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CentOS 7.0 - man page for systemd-run (centos section 1)

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SYSTEMD-RUN(1)				   systemd-run				   SYSTEMD-RUN(1)

NAME
       systemd-run - Run programs in transient scope or service units

SYNOPSIS
       systemd-run [OPTIONS...] COMMAND [ARGS...]

DESCRIPTION
       systemd-run may be used to create and start a transient .service or a .scope unit and run
       the specified COMMAND in it.

       If a command is run as transient service unit, it will be started and managed by the
       service manager like any other service, and thus show up in the output of systemctl
       list-units like any other unit. It will run in a clean and detached execution environment.
       systemd-run will start the service asynchronously in the background and immediately
       return.

       If a command is run as transient scope unit, it will be started directly by systemd-run
       and thus inherit the execution environment of the caller. It is however managed by the
       service manager similar to normal services, and will also show up in the output of
       systemctl list-units. Execution in this case is synchronous, and execution will return
       only when the command finishes.

OPTIONS
       The following options are understood:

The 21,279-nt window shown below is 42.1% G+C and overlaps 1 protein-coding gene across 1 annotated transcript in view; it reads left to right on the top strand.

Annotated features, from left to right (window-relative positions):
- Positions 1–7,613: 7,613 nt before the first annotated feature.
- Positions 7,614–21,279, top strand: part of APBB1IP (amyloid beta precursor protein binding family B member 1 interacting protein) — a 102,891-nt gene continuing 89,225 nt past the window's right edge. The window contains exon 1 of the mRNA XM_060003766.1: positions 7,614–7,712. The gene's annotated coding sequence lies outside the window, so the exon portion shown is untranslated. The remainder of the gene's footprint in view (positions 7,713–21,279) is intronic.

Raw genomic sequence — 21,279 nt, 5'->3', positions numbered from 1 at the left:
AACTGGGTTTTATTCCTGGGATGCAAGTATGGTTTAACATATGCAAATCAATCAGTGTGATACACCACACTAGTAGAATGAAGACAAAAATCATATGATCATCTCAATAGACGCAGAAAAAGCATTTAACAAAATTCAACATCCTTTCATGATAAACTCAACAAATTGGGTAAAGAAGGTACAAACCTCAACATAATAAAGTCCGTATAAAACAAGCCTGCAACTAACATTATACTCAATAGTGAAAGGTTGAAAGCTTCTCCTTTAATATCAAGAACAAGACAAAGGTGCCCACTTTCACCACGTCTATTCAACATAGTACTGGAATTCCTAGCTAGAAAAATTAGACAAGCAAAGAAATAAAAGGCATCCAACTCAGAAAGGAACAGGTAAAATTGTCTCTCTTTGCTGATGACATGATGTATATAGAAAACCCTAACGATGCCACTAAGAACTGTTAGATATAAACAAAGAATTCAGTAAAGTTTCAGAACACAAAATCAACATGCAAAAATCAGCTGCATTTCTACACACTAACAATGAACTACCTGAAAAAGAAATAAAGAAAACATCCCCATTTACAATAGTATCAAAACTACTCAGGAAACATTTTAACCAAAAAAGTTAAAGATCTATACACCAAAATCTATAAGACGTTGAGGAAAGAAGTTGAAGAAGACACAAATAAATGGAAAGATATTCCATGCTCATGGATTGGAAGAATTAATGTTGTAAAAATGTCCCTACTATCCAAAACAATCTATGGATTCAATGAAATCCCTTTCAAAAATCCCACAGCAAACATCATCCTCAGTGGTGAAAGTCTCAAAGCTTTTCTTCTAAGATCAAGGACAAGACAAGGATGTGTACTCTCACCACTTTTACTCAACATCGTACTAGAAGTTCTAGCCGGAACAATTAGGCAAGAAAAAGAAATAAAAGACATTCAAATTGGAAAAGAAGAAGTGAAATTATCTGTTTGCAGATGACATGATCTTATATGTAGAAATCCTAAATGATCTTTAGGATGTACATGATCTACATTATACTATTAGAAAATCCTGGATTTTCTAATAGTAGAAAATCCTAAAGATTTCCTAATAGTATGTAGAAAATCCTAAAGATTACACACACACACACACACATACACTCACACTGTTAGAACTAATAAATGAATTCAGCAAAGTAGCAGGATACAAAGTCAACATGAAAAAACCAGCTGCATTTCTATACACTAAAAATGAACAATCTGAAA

-h, --help
	   Prints a short help text and exits.

       --version
	   Prints a short version string and exits.

       --user
	   Talk to the service manager of the calling user, rather than the service manager of
	   the system.

       --system
	   Talk to the service manager of the system. This is the implied default.

       --scope
	   Create a transient .scope unit instead of the default transient .service unit.

       --unit=
	   Use this unit name instead of an automatically generated one.

       --description=
	   Provide description for the unit. If not specified, the command itself will be used as
	   a description. See Description= in systemd.unit(5).

       --slice=
	   Make the new .service or .scope unit part of the specified slice, instead of the
	   system.slice.

       --remain-after-exit
	   After the service's process has terminated, keep the service around until it is
	   explicitly stopped. This is useful to collect runtime information about the service
	   after it finished running. Also see RemainAfterExit= in systemd.service(5).

       --send-sighup
	   When terminating the scope unit, send a SIGHUP immediately after SIGTERM. This is
	   useful to indicate to shells and shell-like processes that the connection has been
	   severed. Also see SendSIGHUP= in systemd.kill(5).

       All command-line arguments after the first non-option argument become part of the
       commandline of the launched process. If a command is run as service unit, its first
       argument needs to be an absolute binary path.

EXIT STATUS
       On success, 0 is returned, a non-zero failure code otherwise.

EXAMPLE
       The following command will log the environment variables provided by systemd to services:

	   # systemd-run env
	   Running as unit run-19945.service.
	   # journalctl -u run-19945.service
	   Sep 08 07:37:21 bupkis systemd[1]: Starting /usr/bin/env...
	   Sep 08 07:37:21 bupkis systemd[1]: Started /usr/bin/env.
	   Sep 08 07:37:21 bupkis env[19948]: PATH=/usr/local/sbin:/usr/local/bin:/usr/sbin:/usr/bin
	   Sep 08 07:37:21 bupkis env[19948]: LANG=en_US.UTF-8
	   Sep 08 07:37:21 bupkis env[19948]: BOOT_IMAGE=/vmlinuz-3.11.0-0.rc5.git6.2.fc20.x86_64

SEE ALSO
       systemd(1), systemctl(1), systemd.unit(5), systemd.service(5), systemd.scope(5),
       systemd.slice(5).

systemd 208									   SYSTEMD-RUN(1)
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